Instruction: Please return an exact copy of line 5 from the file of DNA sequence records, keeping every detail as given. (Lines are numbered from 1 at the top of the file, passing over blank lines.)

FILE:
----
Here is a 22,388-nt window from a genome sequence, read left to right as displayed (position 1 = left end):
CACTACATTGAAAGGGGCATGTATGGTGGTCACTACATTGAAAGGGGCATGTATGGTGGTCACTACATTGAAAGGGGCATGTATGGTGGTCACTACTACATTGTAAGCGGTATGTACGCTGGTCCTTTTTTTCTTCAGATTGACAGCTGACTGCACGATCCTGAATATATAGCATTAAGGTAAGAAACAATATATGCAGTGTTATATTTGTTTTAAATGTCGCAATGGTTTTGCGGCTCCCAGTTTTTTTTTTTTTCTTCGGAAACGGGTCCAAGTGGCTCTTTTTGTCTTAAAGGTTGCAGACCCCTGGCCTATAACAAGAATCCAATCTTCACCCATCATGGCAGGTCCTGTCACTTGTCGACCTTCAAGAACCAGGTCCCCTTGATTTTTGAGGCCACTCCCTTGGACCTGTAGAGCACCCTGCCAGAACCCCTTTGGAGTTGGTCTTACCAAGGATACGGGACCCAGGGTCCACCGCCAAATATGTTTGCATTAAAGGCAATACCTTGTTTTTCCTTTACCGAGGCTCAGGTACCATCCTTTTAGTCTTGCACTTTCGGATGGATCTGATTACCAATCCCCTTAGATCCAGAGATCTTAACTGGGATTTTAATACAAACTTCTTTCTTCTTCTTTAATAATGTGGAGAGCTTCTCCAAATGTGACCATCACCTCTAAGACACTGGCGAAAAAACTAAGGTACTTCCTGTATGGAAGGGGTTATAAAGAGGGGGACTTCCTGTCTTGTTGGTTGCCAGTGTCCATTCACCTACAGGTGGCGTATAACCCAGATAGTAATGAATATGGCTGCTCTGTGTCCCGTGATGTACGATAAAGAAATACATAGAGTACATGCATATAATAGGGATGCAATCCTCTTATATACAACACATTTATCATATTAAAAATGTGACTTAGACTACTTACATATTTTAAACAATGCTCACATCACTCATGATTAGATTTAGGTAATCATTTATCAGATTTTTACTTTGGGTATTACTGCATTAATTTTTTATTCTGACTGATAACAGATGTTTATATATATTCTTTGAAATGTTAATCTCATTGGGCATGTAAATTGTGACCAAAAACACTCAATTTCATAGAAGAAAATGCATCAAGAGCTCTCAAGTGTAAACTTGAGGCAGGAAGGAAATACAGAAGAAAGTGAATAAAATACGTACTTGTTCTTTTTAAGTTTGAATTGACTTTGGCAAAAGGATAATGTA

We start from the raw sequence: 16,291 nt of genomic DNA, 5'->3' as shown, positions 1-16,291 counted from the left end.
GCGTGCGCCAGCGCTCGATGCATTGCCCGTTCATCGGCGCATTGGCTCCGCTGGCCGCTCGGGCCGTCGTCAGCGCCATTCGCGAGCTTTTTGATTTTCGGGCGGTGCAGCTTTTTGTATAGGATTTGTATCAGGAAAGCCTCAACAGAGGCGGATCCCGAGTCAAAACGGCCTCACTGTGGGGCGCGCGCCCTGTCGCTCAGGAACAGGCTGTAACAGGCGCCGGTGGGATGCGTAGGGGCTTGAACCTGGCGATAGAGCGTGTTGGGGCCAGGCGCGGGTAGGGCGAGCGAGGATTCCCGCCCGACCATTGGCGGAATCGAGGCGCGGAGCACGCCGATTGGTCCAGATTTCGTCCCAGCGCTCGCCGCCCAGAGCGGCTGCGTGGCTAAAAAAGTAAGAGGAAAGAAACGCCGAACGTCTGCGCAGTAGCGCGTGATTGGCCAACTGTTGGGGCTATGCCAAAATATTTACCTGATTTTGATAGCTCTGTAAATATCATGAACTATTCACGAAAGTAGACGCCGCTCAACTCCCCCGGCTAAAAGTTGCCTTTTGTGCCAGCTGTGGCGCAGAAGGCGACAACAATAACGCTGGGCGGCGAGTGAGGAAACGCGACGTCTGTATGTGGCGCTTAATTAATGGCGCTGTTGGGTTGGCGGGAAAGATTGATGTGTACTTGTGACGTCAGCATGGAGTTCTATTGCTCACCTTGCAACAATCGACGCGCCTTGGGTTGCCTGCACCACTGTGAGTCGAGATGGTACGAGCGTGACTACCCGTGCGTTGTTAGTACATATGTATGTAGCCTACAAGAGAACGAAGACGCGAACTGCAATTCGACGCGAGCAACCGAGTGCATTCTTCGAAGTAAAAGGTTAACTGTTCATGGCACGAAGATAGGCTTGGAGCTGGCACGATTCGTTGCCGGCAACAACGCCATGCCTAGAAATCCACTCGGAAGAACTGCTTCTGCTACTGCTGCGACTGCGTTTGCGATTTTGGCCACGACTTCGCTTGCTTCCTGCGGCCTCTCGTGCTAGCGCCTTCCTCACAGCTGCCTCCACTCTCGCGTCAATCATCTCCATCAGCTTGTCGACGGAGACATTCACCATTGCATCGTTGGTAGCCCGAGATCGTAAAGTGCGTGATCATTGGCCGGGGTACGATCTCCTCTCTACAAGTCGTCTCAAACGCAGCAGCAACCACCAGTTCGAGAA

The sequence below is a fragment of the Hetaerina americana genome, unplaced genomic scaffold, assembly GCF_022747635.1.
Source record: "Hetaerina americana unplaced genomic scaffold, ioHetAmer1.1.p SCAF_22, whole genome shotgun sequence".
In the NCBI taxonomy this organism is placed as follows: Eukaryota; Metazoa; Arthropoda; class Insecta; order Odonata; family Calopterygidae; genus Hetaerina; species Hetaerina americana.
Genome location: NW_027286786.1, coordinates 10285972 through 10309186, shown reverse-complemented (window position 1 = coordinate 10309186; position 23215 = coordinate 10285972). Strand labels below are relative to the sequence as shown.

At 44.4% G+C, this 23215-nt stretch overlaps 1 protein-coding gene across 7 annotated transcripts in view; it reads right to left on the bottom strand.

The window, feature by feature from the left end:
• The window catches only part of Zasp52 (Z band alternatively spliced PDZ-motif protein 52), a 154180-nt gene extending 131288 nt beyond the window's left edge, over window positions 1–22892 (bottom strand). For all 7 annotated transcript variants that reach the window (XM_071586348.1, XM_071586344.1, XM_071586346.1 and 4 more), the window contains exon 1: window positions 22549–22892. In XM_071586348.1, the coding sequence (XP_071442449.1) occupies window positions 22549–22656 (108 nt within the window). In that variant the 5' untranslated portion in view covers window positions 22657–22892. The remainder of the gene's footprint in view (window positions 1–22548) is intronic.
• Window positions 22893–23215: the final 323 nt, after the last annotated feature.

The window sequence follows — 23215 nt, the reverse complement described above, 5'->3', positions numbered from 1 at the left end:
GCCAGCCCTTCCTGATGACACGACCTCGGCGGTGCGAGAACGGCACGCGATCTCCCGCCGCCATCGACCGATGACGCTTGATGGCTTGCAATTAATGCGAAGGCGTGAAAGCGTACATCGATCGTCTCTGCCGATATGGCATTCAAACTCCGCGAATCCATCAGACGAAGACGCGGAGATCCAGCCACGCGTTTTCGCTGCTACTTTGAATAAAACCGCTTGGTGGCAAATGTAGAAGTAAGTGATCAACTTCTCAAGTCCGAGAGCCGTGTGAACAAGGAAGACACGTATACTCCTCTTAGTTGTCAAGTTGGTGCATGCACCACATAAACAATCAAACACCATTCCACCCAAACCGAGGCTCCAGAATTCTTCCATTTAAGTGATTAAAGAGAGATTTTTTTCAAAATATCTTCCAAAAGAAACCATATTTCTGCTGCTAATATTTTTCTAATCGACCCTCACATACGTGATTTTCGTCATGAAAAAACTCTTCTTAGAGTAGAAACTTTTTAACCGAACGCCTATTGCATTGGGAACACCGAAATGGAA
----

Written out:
The sequence below is a fragment of the Hetaerina americana genome, unplaced genomic scaffold, assembly GCF_022747635.1.